There is a wealth of reliable data sources on prevalence of the disease within high-risk groups, but the precise percentage of people in these groups is extremely difficult to assess. As a result, the GBD researchers opted instead to rely more on vital registration (death certificate) data in these countries, which researchers believe provide a more accurate picture of the scale of the HIV/AIDS epidemic in the population as a whole.

It’s important to point out that vital registration data have their own limitations. For example, social stigma surrounding HIV/AIDS contributes to underreporting of deaths from the disease.

In red, the image below shows the number of HIV/AIDS deaths recorded in Russia by age group. Green and blue indicate the number of HIV/AIDS deaths that researchers deemed to be incorrectly reported as other causes. Those other causes include tuberculosis, meningitis, and encephalitis, or causes that are not true causes of death. So researchers have to correct for misclassified deaths by reclassifying them as HIV/AIDS.

HIV deaths in Russia by age group, both sexes, 2005

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Source: The Lancet

Regardless of the methods being used to track the HIV/AIDS epidemic, the trend lines in study after study are the same: deaths are falling markedly.

In all, nearly 20 million years of life were saved by programs to prevent and treat HIV/. From 1990 through 2013, South Africa and Brazil were the developing countries with the largest number of life years saved through these interventions. This screen grab shows the pace of decline in death rates from HIV/AIDS in South Africa, which have begun to decline after rising dramatically over the past decade.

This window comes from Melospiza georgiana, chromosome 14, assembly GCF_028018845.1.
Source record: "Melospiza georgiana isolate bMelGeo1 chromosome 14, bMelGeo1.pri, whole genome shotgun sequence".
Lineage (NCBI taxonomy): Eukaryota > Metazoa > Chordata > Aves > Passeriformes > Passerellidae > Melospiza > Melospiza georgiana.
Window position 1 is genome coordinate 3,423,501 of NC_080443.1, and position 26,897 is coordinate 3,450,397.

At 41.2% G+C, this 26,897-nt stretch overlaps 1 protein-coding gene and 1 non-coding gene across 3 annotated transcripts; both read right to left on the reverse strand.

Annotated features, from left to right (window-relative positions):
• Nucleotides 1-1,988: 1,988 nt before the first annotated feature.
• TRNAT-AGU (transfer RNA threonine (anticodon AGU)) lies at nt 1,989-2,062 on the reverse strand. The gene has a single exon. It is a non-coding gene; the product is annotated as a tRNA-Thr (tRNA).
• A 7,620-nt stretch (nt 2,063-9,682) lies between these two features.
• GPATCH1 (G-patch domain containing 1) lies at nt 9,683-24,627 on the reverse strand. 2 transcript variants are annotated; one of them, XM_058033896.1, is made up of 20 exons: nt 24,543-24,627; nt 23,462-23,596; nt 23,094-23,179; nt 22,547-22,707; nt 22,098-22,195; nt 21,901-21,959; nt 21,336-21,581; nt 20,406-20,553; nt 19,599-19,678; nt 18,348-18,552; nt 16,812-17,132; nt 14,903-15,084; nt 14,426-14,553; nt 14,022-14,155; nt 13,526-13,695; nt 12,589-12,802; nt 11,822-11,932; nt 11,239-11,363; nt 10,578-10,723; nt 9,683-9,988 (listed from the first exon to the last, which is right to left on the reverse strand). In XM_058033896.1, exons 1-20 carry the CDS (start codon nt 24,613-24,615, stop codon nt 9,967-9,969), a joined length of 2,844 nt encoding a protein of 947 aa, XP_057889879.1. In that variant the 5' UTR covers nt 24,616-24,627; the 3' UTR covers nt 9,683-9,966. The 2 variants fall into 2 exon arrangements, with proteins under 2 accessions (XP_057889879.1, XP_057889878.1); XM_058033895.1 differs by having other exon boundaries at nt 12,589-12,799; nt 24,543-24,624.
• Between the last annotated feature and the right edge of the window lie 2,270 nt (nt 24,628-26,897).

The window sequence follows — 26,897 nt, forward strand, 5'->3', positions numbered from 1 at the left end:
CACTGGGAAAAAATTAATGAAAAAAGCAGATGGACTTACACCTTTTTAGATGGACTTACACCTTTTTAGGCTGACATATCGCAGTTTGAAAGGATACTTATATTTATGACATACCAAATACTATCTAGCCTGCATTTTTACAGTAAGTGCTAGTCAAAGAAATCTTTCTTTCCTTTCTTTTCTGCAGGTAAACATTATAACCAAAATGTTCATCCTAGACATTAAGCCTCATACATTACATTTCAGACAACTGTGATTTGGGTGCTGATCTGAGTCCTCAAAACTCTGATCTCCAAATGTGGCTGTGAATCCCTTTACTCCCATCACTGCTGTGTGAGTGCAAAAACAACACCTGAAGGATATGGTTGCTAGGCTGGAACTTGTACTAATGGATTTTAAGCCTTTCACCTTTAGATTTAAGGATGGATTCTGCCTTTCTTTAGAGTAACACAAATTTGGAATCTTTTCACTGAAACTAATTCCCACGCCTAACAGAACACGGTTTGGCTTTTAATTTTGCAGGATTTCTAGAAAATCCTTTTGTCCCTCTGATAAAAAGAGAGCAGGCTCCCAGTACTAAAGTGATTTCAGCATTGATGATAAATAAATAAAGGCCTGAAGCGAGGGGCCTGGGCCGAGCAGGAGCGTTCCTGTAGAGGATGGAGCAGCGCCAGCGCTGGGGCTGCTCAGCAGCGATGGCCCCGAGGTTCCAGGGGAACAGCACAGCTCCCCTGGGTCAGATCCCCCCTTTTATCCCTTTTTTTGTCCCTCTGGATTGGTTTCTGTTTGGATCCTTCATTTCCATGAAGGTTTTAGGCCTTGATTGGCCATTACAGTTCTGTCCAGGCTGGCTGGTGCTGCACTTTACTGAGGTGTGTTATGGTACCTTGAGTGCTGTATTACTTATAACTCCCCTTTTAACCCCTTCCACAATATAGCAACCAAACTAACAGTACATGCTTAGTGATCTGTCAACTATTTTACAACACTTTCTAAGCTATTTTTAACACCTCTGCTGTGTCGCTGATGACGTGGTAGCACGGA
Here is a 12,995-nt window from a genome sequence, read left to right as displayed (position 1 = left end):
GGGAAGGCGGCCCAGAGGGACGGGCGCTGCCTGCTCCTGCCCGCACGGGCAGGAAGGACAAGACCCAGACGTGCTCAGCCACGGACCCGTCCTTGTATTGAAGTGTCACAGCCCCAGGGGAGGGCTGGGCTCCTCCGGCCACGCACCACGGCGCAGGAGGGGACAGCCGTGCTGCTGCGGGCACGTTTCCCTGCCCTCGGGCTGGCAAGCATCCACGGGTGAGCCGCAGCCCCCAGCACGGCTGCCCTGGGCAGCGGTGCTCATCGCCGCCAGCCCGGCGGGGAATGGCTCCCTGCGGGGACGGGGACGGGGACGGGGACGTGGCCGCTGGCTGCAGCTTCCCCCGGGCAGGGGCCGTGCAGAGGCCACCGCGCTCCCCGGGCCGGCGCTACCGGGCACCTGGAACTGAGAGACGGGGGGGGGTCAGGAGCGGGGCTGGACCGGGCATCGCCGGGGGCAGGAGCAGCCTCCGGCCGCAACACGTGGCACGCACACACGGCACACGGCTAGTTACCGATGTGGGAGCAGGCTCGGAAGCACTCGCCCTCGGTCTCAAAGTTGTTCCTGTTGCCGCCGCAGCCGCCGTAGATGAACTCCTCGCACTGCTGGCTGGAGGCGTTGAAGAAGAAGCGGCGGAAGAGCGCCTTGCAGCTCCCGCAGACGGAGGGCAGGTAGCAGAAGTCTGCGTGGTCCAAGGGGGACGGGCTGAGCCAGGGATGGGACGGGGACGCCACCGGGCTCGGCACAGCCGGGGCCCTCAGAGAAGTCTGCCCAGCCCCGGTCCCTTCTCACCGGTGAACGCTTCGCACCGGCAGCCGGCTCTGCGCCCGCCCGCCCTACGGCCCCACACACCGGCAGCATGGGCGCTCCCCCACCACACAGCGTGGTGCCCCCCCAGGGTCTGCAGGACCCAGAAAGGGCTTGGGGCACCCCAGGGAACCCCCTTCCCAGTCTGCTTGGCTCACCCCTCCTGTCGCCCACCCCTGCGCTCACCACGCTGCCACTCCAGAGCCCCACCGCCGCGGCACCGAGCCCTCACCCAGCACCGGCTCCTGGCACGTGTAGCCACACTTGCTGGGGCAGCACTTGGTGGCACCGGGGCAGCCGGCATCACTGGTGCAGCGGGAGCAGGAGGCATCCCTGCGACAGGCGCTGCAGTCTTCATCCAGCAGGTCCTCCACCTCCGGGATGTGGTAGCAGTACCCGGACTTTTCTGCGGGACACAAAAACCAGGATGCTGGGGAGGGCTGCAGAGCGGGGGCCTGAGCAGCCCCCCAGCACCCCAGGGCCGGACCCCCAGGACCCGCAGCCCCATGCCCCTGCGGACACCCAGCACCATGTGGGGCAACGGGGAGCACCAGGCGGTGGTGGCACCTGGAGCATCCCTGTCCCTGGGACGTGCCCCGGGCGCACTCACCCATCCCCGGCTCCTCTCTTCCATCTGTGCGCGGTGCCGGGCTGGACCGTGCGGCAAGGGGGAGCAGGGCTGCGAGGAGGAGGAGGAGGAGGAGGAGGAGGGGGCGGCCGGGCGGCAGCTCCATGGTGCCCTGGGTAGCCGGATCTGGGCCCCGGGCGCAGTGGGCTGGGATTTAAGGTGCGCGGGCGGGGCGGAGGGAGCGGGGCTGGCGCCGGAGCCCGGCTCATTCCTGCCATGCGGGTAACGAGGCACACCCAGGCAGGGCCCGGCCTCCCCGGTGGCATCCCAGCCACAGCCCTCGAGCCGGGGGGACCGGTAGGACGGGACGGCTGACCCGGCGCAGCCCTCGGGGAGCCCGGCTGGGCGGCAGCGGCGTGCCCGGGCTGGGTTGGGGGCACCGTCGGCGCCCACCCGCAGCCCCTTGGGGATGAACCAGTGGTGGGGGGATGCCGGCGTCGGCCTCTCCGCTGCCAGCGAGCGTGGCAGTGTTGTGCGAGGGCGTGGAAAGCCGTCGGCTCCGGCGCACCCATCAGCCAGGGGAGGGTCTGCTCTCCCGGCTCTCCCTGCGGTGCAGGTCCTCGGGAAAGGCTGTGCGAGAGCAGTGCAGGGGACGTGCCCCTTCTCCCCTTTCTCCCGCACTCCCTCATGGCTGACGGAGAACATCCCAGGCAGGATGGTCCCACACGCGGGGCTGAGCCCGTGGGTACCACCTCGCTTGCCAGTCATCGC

Rates of death from HIV/AIDS in South Africa, 1990-2013

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The study reveals just how much work remains in the fight against HIV/AIDS. Even though so many life years have been saved through AIDS interventions, researchers found this number would be even greater if all ART programs were as successful as the top-performing programs. Instead of a world where more than 1 million people still die of HIV/AIDS annually, — an unacceptably high number in an era when effective treatments are available – we could live in a world where HIV/AIDS deaths are much lower and new infections increasingly rare.

Katie Leach-Kemon, a weekly contributor of global health visual information posts for Humanosphere, is a policy translation specialist from the University of Washington’s Institute for Health Metrics and Evaluation.


About Author

Katie Leach-Kemon

Katherine (Katie) Leach-Kemon is a policy translation specialist at the Institute for Health Metrics and Evaluation (IHME). Katie specializes in two of IHME's research areas, the Global Burden of Disease and health financing. Katie has helped produce IHME's Financing Global Health report since it was first published in 2009. She received an MPH from the University of Washington and served as a Peace Corps volunteer in Niger. Her work has been published in The Lancet, Health Affairs, and the Journal of the American Medical Association. You can follow her on Twitter @kleachkemon.